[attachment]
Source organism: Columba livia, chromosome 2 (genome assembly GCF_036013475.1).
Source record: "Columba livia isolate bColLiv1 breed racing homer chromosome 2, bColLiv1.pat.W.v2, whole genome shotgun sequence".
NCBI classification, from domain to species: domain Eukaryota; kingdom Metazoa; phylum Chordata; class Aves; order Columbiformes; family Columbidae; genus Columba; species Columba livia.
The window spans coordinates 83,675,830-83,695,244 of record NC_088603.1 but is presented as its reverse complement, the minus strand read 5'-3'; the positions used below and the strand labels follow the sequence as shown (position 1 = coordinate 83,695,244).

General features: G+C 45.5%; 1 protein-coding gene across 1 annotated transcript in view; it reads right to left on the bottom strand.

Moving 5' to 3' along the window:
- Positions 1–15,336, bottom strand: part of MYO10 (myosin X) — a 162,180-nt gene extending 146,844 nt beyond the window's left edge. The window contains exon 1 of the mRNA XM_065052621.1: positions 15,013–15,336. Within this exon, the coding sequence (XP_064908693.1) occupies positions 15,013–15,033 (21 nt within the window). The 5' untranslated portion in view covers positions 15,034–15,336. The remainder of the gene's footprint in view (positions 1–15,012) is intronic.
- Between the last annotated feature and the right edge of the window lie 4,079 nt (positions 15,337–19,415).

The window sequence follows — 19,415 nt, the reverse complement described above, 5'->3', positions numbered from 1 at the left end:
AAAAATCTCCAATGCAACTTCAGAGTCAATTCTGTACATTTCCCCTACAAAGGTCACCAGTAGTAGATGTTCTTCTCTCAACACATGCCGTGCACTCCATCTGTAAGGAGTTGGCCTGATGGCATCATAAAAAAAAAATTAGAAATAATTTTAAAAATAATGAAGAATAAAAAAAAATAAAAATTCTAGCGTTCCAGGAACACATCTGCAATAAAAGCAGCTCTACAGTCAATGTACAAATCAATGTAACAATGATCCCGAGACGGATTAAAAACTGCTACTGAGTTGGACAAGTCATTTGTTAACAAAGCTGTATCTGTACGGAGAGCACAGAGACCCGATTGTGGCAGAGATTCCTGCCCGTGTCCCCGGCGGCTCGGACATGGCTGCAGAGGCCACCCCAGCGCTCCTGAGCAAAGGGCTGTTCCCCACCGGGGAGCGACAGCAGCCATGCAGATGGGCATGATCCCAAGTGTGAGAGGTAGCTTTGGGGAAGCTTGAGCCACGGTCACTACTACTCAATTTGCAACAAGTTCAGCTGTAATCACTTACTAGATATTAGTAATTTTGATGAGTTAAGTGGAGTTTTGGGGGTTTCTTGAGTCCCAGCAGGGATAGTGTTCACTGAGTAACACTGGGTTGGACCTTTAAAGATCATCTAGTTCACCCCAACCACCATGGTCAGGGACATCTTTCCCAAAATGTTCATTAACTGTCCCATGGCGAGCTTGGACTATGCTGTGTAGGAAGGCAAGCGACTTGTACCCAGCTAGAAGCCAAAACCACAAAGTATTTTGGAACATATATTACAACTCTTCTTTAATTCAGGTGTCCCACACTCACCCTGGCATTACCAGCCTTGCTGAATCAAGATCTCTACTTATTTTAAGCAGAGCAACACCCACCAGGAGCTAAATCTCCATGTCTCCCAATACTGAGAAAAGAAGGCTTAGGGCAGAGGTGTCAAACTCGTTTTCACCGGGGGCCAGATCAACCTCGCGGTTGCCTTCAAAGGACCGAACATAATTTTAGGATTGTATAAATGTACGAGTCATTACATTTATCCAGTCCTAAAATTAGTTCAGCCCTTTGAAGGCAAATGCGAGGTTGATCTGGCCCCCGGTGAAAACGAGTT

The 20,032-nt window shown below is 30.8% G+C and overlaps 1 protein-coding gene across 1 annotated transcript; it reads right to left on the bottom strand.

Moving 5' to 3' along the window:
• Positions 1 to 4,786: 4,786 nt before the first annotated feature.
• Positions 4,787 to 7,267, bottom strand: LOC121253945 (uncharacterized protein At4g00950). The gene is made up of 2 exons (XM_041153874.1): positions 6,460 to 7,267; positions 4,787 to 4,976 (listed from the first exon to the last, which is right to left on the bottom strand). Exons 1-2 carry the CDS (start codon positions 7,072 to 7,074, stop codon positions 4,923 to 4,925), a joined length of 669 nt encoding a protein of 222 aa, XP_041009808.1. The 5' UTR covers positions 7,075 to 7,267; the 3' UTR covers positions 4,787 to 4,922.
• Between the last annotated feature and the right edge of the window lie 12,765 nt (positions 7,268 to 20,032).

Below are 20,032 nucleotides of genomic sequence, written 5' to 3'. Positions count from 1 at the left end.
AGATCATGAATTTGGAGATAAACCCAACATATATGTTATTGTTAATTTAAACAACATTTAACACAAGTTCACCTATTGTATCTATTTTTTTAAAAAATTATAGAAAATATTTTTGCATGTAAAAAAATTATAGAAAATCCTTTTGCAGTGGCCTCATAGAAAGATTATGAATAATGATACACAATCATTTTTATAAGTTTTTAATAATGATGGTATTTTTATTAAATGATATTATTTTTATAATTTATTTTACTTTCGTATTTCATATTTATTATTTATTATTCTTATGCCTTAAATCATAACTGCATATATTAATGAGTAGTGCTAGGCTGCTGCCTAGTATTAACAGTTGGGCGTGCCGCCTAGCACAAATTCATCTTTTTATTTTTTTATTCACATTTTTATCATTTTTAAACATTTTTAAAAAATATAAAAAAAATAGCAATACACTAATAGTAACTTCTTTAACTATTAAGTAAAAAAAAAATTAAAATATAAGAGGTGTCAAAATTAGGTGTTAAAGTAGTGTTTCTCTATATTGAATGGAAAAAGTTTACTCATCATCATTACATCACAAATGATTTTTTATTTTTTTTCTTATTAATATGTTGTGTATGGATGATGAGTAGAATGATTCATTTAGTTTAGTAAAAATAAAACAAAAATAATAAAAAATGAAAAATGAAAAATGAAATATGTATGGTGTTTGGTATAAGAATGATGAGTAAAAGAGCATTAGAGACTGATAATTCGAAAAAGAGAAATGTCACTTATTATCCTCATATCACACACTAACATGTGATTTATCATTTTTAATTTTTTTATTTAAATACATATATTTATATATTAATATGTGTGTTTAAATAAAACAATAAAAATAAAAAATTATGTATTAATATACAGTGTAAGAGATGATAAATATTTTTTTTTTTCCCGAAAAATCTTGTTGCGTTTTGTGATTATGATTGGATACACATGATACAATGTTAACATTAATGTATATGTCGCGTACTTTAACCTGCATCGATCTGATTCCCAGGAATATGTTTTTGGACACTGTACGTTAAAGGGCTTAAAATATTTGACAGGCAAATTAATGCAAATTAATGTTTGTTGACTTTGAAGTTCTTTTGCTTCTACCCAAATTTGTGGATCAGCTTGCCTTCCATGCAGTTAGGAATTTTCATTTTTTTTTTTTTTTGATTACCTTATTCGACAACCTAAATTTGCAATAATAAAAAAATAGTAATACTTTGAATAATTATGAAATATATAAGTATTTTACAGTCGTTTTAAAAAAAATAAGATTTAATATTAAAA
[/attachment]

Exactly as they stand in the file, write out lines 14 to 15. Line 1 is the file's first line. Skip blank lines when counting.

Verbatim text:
• Positions 4,787 to 7,267, bottom strand: LOC121253945 (uncharacterized protein At4g00950). The gene is made up of 2 exons (XM_041153874.1): positions 6,460 to 7,267; positions 4,787 to 4,976 (listed from the first exon to the last, which is right to left on the bottom strand). Exons 1-2 carry the CDS (start codon positions 7,072 to 7,074, stop codon positions 4,923 to 4,925), a joined length of 669 nt encoding a protein of 222 aa, XP_041009808.1. The 5' UTR covers positions 7,075 to 7,267; the 3' UTR covers positions 4,787 to 4,922.
• Between the last annotated feature and the right edge of the window lie 12,765 nt (positions 7,268 to 20,032).